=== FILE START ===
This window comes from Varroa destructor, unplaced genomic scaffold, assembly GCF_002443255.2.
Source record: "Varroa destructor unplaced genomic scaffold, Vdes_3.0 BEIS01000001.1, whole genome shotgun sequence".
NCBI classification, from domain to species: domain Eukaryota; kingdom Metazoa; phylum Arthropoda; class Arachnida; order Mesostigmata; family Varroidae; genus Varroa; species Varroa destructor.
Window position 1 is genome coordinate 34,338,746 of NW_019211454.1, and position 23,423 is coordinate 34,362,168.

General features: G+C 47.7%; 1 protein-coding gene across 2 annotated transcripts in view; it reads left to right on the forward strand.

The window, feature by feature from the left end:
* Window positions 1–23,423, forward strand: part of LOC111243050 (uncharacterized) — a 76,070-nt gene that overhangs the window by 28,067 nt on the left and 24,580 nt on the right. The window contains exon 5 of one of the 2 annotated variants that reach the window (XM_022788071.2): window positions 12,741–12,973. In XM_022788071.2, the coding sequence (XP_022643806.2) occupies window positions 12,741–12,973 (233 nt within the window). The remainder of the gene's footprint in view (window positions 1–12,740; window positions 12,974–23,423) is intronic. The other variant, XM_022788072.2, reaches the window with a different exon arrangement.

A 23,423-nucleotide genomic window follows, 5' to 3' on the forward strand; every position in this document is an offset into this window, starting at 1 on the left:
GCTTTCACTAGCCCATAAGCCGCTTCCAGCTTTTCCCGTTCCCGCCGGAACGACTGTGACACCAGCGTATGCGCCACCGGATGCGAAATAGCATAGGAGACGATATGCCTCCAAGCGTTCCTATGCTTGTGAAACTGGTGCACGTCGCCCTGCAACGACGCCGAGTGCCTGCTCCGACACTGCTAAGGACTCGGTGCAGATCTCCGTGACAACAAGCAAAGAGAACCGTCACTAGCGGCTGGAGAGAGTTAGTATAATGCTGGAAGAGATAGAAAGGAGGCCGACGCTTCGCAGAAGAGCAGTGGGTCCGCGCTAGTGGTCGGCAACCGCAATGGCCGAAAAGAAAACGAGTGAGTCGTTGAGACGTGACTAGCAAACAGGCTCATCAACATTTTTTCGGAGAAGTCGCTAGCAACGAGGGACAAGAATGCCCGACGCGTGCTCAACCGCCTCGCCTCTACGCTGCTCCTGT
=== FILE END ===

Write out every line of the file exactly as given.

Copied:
This window comes from Varroa destructor, unplaced genomic scaffold, assembly GCF_002443255.2.
Source record: "Varroa destructor unplaced genomic scaffold, Vdes_3.0 BEIS01000001.1, whole genome shotgun sequence".
NCBI classification, from domain to species: domain Eukaryota; kingdom Metazoa; phylum Arthropoda; class Arachnida; order Mesostigmata; family Varroidae; genus Varroa; species Varroa destructor.
Window position 1 is genome coordinate 34,338,746 of NW_019211454.1, and position 23,423 is coordinate 34,362,168.

General features: G+C 47.7%; 1 protein-coding gene across 2 annotated transcripts in view; it reads left to right on the forward strand.

The window, feature by feature from the left end:
* Window positions 1–23,423, forward strand: part of LOC111243050 (uncharacterized) — a 76,070-nt gene that overhangs the window by 28,067 nt on the left and 24,580 nt on the right. The window contains exon 5 of one of the 2 annotated variants that reach the window (XM_022788071.2): window positions 12,741–12,973. In XM_022788071.2, the coding sequence (XP_022643806.2) occupies window positions 12,741–12,973 (233 nt within the window). The remainder of the gene's footprint in view (window positions 1–12,740; window positions 12,974–23,423) is intronic. The other variant, XM_022788072.2, reaches the window with a different exon arrangement.

A 23,423-nucleotide genomic window follows, 5' to 3' on the forward strand; every position in this document is an offset into this window, starting at 1 on the left:
GCTTTCACTAGCCCATAAGCCGCTTCCAGCTTTTCCCGTTCCCGCCGGAACGACTGTGACACCAGCGTATGCGCCACCGGATGCGAAATAGCATAGGAGACGATATGCCTCCAAGCGTTCCTATGCTTGTGAAACTGGTGCACGTCGCCCTGCAACGACGCCGAGTGCCTGCTCCGACACTGCTAAGGACTCGGTGCAGATCTCCGTGACAACAAGCAAAGAGAACCGTCACTAGCGGCTGGAGAGAGTTAGTATAATGCTGGAAGAGATAGAAAGGAGGCCGACGCTTCGCAGAAGAGCAGTGGGTCCGCGCTAGTGGTCGGCAACCGCAATGGCCGAAAAGAAAACGAGTGAGTCGTTGAGACGTGACTAGCAAACAGGCTCATCAACATTTTTTCGGAGAAGTCGCTAGCAACGAGGGACAAGAATGCCCGACGCGTGCTCAACCGCCTCGCCTCTACGCTGCTCCTGT